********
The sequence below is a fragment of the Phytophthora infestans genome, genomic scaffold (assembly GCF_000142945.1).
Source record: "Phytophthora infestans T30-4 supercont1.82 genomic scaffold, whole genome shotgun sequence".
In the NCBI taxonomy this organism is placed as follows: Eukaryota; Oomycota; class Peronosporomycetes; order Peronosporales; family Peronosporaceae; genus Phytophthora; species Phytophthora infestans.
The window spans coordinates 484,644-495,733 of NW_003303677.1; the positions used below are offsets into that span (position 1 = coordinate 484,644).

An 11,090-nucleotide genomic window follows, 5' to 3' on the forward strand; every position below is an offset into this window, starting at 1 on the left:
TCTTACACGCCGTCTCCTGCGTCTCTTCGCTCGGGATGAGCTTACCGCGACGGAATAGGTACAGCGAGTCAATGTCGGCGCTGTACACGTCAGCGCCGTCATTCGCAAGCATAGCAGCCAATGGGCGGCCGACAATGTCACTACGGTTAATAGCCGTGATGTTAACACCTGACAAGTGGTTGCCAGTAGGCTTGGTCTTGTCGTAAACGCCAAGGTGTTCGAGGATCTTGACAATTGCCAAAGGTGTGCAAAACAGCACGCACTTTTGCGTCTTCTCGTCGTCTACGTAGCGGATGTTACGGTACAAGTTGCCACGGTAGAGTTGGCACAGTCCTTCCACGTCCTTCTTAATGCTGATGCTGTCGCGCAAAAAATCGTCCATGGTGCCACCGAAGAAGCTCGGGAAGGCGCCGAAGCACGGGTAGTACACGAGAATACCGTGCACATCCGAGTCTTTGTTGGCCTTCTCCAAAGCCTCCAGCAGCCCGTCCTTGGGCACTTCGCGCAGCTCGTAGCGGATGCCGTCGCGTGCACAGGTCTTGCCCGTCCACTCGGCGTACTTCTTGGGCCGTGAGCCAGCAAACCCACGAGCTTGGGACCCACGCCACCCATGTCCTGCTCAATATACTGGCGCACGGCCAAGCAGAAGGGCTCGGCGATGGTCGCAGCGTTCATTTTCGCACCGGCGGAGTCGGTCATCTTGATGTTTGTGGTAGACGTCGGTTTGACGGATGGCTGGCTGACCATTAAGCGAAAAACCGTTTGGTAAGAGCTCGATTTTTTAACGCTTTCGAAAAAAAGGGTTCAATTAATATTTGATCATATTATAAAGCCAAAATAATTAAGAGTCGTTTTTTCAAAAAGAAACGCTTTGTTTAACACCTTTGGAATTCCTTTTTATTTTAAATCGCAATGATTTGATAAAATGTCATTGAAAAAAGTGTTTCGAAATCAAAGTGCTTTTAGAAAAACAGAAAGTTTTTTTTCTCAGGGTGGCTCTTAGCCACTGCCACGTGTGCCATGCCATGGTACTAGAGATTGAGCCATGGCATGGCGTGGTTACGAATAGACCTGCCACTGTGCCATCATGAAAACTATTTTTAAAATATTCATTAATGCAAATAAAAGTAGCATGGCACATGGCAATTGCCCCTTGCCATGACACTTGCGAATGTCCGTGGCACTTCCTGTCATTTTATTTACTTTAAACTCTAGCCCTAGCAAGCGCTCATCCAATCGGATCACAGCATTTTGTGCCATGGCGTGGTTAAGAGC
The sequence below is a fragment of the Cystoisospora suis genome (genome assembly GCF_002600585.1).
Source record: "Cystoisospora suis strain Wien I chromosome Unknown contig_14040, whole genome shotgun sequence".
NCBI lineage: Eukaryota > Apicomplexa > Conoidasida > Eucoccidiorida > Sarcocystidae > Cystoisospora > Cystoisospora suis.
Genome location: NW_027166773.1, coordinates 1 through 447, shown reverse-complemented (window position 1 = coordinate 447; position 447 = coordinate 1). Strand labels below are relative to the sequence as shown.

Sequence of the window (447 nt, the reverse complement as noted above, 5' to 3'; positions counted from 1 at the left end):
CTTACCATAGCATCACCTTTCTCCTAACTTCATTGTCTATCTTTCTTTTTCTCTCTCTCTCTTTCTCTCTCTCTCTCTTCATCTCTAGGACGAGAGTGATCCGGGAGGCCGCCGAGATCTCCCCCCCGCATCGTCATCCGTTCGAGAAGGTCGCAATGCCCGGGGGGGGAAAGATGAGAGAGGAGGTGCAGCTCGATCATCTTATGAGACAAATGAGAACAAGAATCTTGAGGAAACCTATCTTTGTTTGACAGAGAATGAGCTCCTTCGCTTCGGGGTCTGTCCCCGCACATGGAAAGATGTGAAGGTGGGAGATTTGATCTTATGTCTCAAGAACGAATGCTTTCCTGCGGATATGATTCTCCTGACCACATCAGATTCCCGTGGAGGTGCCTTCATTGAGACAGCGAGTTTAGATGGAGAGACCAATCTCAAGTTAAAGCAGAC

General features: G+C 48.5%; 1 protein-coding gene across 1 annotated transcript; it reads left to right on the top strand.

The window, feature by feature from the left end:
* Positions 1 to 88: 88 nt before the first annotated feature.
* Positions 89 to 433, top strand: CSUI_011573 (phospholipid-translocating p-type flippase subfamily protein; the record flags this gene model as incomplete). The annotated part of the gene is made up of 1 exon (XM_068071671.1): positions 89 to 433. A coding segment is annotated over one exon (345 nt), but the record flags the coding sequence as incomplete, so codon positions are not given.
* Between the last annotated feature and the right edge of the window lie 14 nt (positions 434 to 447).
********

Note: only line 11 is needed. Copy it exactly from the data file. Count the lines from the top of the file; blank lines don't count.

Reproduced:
Sequence of the window (447 nt, the reverse complement as noted above, 5' to 3'; positions counted from 1 at the left end):